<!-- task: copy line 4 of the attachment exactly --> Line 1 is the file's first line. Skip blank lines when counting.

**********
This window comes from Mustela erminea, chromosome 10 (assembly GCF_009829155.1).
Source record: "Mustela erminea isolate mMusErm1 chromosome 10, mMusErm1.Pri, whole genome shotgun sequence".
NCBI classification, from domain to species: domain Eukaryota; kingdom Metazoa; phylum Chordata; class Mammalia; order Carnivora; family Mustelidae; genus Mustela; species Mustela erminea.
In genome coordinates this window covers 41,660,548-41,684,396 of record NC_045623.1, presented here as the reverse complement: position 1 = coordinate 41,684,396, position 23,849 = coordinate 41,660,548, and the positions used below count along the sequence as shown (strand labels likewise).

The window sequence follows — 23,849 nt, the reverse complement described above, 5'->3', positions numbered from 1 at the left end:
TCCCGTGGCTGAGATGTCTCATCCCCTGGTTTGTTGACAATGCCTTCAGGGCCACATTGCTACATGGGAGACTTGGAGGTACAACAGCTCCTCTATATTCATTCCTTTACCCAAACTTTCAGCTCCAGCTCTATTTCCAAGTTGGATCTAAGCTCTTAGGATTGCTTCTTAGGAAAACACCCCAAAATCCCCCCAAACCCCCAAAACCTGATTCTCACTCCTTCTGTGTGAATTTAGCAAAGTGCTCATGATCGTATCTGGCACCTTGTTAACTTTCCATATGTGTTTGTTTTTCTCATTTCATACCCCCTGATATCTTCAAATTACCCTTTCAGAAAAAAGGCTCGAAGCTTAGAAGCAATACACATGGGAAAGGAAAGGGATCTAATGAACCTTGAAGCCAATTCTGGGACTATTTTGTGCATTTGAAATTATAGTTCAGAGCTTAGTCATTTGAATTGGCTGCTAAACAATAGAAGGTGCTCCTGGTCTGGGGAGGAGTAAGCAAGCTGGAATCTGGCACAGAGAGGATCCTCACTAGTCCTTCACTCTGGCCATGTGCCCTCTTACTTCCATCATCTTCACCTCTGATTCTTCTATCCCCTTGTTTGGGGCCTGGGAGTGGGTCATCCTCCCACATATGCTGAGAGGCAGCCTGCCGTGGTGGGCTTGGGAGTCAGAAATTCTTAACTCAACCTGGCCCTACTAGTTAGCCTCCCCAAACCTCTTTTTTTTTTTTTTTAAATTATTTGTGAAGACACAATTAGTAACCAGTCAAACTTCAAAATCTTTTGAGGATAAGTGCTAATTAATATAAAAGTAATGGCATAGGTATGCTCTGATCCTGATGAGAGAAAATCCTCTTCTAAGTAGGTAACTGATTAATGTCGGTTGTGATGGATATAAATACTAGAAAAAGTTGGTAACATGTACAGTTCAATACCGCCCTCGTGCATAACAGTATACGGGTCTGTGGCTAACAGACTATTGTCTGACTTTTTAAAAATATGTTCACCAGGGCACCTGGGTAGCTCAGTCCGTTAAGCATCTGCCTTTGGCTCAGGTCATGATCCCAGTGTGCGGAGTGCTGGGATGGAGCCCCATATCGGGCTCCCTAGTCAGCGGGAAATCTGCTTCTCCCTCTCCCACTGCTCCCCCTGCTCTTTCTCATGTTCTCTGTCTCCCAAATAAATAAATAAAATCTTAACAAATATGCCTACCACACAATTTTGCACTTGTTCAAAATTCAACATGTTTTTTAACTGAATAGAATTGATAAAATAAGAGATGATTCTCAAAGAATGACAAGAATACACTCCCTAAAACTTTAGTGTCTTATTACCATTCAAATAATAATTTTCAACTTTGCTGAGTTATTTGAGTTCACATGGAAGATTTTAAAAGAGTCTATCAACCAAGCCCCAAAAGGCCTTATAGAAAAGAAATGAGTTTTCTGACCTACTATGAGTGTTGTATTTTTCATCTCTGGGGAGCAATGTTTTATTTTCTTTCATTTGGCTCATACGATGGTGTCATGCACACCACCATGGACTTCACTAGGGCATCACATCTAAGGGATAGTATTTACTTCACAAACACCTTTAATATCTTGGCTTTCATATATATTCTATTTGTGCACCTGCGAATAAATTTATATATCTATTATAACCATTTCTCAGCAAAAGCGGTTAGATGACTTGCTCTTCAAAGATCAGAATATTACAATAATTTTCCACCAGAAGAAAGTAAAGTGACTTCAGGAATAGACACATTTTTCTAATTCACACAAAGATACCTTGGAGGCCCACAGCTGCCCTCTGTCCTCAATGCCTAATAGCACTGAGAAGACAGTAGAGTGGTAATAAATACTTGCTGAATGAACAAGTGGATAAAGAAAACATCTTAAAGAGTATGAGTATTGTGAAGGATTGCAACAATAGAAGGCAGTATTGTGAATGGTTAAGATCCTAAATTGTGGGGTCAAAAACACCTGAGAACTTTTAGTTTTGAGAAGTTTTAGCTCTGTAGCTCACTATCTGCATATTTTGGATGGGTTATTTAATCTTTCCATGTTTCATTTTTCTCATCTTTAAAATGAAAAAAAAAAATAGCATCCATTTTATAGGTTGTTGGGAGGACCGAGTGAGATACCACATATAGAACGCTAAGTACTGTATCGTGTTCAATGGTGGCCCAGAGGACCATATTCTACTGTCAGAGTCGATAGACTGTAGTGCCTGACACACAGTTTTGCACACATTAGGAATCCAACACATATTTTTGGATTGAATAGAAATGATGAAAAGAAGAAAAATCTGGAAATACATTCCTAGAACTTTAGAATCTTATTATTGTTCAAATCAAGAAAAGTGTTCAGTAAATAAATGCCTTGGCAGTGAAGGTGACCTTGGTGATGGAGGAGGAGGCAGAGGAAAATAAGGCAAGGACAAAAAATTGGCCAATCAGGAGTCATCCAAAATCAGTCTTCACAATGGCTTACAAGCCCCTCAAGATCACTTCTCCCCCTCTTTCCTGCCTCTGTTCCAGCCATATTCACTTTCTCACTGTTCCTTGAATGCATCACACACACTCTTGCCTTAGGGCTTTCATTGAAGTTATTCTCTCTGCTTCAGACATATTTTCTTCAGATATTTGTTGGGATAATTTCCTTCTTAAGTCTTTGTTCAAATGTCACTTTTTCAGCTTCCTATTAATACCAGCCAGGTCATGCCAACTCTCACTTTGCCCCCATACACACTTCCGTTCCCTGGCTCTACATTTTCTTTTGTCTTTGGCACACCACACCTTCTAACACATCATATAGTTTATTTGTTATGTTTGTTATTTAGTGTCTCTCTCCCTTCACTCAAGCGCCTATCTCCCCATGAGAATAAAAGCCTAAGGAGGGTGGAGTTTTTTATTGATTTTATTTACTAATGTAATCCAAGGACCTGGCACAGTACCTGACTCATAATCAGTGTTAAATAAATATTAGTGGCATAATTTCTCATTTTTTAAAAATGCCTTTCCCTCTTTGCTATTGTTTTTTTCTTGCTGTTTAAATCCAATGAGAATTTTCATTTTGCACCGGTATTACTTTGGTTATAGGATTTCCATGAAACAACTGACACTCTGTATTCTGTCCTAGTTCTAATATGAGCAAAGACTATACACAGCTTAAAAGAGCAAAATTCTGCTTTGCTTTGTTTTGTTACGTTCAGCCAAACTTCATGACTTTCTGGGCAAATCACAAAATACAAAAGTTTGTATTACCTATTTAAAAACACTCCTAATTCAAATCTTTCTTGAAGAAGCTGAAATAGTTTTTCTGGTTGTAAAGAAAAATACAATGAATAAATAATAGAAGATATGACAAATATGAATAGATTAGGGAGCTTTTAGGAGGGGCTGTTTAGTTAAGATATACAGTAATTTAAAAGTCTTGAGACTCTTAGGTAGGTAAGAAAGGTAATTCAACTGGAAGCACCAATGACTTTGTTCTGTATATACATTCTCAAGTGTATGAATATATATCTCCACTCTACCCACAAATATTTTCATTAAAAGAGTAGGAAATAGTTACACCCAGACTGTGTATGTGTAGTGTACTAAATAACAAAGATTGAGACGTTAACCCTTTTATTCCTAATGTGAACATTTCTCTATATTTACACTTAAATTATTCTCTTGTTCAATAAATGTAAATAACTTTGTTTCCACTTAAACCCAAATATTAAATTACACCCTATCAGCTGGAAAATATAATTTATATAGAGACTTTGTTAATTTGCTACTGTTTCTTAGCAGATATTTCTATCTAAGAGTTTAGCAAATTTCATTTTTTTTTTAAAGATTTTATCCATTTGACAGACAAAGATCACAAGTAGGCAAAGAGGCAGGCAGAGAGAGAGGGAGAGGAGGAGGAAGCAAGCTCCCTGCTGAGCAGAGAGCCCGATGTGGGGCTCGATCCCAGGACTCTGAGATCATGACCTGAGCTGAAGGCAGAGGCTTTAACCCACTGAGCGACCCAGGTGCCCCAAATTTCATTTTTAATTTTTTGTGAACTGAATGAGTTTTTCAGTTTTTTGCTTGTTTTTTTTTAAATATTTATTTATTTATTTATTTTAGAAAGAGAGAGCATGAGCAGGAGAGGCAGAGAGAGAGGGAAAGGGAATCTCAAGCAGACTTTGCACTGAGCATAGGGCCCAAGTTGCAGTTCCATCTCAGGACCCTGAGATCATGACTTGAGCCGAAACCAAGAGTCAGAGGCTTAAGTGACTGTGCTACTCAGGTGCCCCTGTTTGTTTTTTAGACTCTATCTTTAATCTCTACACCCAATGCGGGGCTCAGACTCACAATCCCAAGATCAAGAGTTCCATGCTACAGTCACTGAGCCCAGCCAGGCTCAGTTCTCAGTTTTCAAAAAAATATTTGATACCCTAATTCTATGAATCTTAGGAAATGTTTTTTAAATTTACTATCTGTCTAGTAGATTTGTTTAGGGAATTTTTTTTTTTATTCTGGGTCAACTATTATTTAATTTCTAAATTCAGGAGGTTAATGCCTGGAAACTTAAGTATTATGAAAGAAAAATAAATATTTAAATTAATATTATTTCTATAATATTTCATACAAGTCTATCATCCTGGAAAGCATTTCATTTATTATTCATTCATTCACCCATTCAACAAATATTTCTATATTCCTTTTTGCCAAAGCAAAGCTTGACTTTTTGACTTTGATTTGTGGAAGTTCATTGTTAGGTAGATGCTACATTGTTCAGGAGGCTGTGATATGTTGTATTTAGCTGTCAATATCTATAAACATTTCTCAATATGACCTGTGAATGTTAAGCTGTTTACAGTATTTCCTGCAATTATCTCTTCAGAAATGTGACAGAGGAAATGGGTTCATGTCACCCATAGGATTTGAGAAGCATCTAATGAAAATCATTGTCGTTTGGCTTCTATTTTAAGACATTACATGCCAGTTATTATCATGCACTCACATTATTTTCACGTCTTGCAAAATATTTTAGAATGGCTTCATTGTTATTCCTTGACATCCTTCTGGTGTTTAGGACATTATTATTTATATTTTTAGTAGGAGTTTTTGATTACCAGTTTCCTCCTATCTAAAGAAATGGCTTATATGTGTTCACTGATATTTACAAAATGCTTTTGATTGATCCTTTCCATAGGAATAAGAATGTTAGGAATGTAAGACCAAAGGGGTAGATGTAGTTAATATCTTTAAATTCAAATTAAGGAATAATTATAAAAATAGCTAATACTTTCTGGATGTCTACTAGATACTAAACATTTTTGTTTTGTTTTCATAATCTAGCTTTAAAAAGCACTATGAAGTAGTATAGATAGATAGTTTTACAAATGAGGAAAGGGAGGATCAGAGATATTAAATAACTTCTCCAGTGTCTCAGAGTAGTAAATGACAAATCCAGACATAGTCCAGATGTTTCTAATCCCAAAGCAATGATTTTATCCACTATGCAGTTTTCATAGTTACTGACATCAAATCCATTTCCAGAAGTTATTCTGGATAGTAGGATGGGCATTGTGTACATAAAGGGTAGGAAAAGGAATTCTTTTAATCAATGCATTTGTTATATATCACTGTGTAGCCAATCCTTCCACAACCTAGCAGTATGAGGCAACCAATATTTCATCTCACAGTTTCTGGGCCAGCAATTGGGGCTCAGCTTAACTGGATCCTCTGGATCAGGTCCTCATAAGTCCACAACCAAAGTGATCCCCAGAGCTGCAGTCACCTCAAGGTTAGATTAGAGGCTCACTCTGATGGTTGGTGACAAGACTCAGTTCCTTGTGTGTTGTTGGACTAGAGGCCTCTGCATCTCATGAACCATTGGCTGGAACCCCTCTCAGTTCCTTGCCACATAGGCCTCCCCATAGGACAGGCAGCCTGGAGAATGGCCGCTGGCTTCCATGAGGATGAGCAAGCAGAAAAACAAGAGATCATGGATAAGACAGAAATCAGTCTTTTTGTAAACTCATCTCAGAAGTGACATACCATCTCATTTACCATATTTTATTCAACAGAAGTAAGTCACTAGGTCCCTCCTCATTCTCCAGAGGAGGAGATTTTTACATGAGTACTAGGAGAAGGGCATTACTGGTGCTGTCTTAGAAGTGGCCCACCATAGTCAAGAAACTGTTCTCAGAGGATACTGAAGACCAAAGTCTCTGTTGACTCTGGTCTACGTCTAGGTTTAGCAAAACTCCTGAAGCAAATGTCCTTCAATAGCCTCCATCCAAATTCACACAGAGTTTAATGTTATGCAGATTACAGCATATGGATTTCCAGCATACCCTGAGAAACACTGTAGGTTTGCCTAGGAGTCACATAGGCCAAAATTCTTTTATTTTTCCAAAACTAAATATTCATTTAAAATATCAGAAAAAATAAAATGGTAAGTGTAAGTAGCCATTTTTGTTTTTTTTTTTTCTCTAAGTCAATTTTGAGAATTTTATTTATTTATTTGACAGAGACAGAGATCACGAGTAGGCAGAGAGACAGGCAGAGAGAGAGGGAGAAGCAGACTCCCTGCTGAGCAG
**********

In genome coordinates this window covers 41,660,548-41,684,396 of record NC_045623.1, presented here as the reverse complement: position 1 = coordinate 41,684,396, position 23,849 = coordinate 41,660,548, and the positions used below count along the sequence as shown (strand labels likewise).